Gottschalk's importance stems from the fact that some of his compositions were influenced by the music that eventually became ragtime and, ultimately, jazz. Indeed, the liner notes explain that Gottschalk used to encourage his band members to improvise. During his lifetime, he earned the nickname the "The Creole Chopin" and was the first musical superstar produced by the USA. This disc clearly illustrates the bizarre range of his styles and consists of orchestrations by both his contemporary collegues and by Jack Elliott in 1982. The playing of the pianists and the orchestra is first class and the music ranges from pure Victorianna such as "The dying poet" through to latin-inspired compositions.All of the compositions are extremely melodic.
However, the most interesting track is the final "A night in the Tropics" which recieves it's first recording in the original version. A two movement symphony, the second half of this composition is very reminscent of Milhaud's "Le beouf sur le toit" although it was written over seventy years earlier !!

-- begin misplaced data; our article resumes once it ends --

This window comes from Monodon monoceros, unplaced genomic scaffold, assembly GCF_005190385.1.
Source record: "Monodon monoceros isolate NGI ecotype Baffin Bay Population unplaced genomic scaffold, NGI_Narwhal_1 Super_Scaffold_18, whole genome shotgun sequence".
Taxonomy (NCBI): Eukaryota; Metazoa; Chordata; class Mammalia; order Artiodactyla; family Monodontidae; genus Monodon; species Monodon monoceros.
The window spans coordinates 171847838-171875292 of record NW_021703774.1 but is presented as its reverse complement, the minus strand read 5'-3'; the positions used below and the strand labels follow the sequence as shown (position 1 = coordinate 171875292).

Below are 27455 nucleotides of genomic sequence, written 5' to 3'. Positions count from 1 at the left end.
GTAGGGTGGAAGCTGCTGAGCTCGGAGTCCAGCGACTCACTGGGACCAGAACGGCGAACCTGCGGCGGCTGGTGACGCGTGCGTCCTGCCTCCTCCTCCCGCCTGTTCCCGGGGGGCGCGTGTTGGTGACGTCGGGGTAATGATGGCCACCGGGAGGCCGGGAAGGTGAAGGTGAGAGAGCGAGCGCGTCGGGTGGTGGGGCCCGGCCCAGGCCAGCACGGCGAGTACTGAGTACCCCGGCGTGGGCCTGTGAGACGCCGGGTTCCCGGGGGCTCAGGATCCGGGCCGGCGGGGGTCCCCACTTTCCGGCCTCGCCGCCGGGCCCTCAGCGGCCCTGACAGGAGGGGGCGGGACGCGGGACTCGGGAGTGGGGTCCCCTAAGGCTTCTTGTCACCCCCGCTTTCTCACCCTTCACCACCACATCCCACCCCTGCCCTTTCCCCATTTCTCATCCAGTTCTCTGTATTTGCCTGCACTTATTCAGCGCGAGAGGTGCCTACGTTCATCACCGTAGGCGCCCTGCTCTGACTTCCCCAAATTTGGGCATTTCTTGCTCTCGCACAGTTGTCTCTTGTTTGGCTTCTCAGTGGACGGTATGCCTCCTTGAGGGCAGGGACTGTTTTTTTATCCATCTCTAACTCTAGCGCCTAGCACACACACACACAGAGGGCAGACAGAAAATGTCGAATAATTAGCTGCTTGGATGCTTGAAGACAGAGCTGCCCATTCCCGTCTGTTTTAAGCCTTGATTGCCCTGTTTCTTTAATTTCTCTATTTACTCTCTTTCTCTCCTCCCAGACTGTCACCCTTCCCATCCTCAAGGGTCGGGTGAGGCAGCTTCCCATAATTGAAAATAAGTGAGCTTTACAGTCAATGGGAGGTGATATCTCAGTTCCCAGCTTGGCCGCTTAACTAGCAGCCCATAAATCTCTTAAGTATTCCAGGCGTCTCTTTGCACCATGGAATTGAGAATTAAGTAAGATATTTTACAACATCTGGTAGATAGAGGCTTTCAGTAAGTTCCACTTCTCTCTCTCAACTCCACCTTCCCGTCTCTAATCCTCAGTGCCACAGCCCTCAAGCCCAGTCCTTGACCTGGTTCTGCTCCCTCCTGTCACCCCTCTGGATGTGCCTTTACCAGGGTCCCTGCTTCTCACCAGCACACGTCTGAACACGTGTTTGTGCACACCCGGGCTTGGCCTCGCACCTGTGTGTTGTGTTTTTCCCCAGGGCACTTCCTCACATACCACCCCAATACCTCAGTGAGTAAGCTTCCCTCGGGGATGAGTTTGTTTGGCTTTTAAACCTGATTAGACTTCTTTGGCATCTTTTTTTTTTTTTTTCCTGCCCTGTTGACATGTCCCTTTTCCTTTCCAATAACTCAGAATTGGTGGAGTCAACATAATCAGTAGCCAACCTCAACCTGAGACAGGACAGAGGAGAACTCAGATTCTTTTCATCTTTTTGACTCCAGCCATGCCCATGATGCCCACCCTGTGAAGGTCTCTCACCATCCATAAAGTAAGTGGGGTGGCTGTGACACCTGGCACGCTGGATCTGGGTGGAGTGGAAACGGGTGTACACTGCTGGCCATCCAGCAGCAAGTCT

Had the rest of the CD been uninteresting, the purchase would be justifed for the inclusion of the symphony alone. The fact that the whole of this disc is so enjoyable leads me to recommend it to any fan of either classical music or jazz. Undoutedly, this is the best Naxos CD in my collection.
I would like to see the musical director, Richard Rosenberg, pursue the music of other neglected proto-jazz composers such as Will Marion Cook and James Europe, but for the moment, this disc must remain a fascinating foretaste of a little known area of music.